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Giant ancient maerl bed found in Cornwall


Diver over maerl bed at Pendennis (Matt Slater / Cornwall Wildlife Trust)
Diver over maerl bed at Pendennis (Matt Slater / Cornwall Wildlife Trust)

Researchers in Cornwall have discovered what they say is one of the biggest fields of maerl ever located in UK waters – and that the rare seaweed is proving a heavier hitter in the fight against climate change than was once suspected.

Equivalent in area to nearly 900 rugby pitches, the ancient maerl bed lies within the Fal & Helford Estuary Special Area of Conservation between Falmouth and Penzance, and is thought to date back up to 4,000 years.

Cornwall Council had commissioned the University of Exeter and environmental research consultancy Natural Capital Solutions to survey the seabed as part of the Blue Natural Capital Project to assess the effectiveness of seagrass and seaweed habitats in combating climate change.

Removing a scrape sample (Matt Slater / Cornwall Wildlife Trust)
Removing a scrape sample (Matt Slater / Cornwall Wildlife Trust)

Maerl is particularly efficient at storing carbon dioxide, say the researchers, doing so at the site at an estimated rate of 841 tonnes a year. This is five times more than is being captured by the combined seagrass, kelp and saltmarsh in the area – making it a key national “blue carbon” location.

“Maerl has not been considered as a valuable carbon store to date,” said University of Exeter senior marine biology lecturer and project leader Dr Chris Laing, “but our research demonstrates that as well as being a rare and valuable seabed habitat it should be a key player in coastal blue carbon assessments, which is an extremely important discovery for Cornwall, where the extent of the maerl beds is significant.”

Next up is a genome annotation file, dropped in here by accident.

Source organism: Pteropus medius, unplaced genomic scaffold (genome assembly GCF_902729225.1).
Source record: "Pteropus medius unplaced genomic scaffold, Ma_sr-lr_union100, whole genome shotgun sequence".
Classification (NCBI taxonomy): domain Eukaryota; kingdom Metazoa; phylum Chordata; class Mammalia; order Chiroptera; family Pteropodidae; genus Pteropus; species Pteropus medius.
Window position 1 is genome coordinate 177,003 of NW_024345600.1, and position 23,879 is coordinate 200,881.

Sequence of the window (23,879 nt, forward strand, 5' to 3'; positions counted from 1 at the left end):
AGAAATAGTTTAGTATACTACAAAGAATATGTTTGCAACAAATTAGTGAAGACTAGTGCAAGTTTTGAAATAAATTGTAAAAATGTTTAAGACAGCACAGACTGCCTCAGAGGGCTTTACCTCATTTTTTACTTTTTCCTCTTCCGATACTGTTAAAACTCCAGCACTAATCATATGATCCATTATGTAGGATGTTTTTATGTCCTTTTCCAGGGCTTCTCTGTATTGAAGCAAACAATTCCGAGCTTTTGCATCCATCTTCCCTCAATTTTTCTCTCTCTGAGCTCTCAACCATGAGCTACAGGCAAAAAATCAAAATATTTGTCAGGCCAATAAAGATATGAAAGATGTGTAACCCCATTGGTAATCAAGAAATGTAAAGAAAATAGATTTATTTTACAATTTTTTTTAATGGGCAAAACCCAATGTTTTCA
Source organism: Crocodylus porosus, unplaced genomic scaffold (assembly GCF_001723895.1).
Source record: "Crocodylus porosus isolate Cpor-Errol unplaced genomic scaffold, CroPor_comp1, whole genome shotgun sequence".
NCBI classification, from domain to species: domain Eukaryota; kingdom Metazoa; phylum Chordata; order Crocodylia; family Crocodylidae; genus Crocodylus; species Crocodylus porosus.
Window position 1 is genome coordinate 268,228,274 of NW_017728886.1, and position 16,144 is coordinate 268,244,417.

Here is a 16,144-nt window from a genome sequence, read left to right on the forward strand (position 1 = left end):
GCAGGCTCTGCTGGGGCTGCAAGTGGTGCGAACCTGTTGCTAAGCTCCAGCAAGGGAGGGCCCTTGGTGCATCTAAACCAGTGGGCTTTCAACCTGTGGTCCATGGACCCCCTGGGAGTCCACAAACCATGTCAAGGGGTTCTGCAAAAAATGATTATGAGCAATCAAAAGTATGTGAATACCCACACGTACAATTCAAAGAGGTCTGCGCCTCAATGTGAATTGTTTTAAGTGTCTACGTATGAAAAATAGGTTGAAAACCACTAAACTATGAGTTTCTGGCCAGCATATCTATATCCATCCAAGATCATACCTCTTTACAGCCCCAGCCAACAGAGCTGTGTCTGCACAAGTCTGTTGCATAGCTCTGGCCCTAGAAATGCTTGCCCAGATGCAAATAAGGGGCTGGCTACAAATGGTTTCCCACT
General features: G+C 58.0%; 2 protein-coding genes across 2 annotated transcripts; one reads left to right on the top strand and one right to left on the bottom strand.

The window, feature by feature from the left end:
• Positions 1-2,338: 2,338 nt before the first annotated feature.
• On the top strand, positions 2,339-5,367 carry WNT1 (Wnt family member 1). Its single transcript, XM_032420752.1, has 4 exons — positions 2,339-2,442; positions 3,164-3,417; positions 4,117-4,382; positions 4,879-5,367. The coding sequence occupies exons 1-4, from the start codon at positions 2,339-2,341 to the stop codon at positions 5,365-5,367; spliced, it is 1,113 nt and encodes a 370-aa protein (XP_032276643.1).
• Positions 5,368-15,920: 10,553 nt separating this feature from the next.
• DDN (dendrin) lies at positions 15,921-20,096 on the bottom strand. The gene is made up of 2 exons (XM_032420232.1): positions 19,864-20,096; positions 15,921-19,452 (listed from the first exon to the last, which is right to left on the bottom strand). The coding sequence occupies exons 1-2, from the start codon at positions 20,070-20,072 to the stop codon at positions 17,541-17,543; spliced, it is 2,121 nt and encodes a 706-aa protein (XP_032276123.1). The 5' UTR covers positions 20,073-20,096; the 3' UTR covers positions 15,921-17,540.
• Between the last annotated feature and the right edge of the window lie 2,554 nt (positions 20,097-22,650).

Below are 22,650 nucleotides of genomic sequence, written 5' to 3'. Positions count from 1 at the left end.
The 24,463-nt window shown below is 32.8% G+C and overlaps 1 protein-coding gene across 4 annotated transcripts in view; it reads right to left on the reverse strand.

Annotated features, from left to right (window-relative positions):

Cornwall Council is now working with the university, Falmouth Harbour Commissioners and the Ocean Conservation Trust to protect the ecosystem from threats such as anchor damage from recreational boating, pollution and water-temperature fluctuations.

Maerl bed at Pendennis (Matt Slater / Cornwall Wildlife Trust)
Maerl bed at Pendennis (Matt Slater / Cornwall Wildlife Trust)

Findings from the central government-funded Blue Natural Capital Project are intended to help direct the next stages of blue carbon research and develop national policies. 

“Building on the blue carbon work, research should focus on measuring a range of other benefits provided by maerl and other marine and coastal habitats, for example storm protection, recreation and water purification,” said Natural Capital Solutions founder and director Alison Holt.

Also read: Massive seagrass bed discovered in St Austell Bay, Cornwall first to contribute to global seagrass campaign, Cornwall Wildlife Trust seagrass restoration project, Seagrass restoration trials begin in Cornwall

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